Domestication has puppified dogs, fluffified sheep, and spotified horses – but there’s a less obvious physical change that virtually all domesticated animals share: shrunken brains. Duck brains have shrunk by about 15%, cat brains by 30%, and pig brains by a whopping 35%. We’ve even found smaller brains in farmed trout which is weird, because in general, the size of animals’ brains and the size of their bodies is super tightly linked – mites have smaller brains than ants, which have smaller brains than mice, which have smaller brains than elephants, and so on.
The same relationship exists for individuals within species. So, for example, small wolves have smaller brains than big wolves, and small dogs have smaller brains than big dogs. We know that, in general, animals with bigger panic buttons have a more sensitive fight or flight response, and animals with smaller panic buttons are naturally tamer. So those are the ones we probably would have tried to domesticate and, by breeding the tamest animals with each other, we shrunk their panic buttons – and therefore their brains – even further. In short, domesticated animals have formed long-term partnerships with humanity by literally losing their minds.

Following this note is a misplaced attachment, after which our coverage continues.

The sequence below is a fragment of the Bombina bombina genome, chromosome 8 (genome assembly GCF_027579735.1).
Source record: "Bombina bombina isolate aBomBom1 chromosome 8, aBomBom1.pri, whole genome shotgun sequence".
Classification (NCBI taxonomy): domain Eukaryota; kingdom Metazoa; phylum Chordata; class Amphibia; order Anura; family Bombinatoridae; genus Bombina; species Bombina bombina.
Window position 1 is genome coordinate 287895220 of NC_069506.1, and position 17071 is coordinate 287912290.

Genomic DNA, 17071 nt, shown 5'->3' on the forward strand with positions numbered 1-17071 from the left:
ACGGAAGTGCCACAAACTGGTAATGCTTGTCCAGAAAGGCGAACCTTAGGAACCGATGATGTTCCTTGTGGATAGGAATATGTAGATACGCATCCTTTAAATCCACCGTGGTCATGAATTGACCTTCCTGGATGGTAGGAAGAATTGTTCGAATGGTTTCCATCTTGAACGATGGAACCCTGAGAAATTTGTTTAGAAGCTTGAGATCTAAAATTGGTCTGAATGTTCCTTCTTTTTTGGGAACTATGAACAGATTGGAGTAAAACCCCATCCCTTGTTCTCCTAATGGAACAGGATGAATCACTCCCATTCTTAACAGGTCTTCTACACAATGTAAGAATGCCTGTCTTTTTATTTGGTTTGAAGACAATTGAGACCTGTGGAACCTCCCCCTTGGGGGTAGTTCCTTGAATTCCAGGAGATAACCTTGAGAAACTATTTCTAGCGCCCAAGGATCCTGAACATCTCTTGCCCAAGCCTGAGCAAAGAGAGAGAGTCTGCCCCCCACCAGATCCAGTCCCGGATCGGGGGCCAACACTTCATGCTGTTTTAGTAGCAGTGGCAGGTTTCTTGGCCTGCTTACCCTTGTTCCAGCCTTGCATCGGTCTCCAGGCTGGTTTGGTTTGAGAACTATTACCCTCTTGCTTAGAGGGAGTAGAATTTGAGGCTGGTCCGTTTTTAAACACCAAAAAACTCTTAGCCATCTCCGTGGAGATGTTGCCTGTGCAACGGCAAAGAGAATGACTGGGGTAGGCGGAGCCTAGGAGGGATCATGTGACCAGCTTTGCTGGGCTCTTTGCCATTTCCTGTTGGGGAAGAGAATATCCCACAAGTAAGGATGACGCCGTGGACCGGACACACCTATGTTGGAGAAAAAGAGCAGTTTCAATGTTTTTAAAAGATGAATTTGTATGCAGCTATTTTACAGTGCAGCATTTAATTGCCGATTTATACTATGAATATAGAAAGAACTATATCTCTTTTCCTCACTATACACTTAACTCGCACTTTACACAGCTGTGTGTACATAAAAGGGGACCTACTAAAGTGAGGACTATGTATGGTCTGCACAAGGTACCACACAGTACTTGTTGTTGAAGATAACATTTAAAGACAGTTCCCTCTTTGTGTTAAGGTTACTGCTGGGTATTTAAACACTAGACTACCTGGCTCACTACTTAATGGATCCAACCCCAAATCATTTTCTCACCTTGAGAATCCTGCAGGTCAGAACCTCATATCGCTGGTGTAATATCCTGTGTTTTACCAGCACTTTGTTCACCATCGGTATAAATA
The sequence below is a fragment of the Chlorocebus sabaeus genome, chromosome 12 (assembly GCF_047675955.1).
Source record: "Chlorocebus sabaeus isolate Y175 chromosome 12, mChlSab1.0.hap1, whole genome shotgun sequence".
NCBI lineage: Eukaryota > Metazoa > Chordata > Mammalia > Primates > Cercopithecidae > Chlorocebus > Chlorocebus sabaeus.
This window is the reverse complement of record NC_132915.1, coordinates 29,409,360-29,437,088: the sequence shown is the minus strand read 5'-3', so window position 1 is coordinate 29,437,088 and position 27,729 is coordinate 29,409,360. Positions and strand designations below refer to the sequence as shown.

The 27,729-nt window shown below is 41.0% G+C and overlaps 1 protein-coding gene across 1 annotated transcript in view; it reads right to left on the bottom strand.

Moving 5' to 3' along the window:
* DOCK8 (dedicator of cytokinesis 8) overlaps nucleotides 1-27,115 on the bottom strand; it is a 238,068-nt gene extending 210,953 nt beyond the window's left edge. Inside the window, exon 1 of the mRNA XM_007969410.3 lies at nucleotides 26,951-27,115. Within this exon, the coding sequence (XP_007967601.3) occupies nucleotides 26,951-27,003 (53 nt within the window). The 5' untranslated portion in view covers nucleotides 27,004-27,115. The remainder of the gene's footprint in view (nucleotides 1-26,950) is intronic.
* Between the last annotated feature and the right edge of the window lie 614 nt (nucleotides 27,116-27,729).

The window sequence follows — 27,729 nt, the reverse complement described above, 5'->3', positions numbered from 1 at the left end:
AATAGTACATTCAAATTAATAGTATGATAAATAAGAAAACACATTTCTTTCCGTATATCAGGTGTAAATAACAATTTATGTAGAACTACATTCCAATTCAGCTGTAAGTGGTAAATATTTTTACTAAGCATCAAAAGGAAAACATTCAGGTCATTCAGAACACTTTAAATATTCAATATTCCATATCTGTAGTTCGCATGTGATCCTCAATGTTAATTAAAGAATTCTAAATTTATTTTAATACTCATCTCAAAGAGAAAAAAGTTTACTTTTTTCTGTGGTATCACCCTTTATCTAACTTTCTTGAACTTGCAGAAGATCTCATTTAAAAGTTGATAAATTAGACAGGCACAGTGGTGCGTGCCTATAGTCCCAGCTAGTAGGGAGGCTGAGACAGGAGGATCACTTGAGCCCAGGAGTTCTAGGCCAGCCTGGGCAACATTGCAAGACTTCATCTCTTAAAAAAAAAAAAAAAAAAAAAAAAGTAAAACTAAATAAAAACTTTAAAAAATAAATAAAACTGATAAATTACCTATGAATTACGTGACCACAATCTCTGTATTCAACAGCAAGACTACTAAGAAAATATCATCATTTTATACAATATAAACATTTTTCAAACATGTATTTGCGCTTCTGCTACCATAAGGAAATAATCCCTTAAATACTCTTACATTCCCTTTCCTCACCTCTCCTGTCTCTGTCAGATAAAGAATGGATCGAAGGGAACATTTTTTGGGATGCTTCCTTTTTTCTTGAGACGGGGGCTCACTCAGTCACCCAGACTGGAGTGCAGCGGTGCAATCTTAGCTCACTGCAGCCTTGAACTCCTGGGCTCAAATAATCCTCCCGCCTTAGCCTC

How Tramadol Is Used To Treat Pet Pain?
Technically it binds to the opioid receptors within the brain, the receptors which are responsible for transmitting the sensation of pain through the body. In other words, Tramadol changes the way the body (human or animal) senses pain. It also increases the hormonal activity of serotonin and nor-epinephrine, which are commonly referred to as the ‘feel-good’ hormones. It has the same effect on pets. It is prescribed by many veterinarians to help treat and relieve pain experienced from injury, to manage pain after surgical procedures such as spay or neutering, de-claw or for help in managing pain caused by chronic conditions like arthritis. Because it works well in controlling less acute pain, it can be given in instances when your pet is in pain due to minor injuries.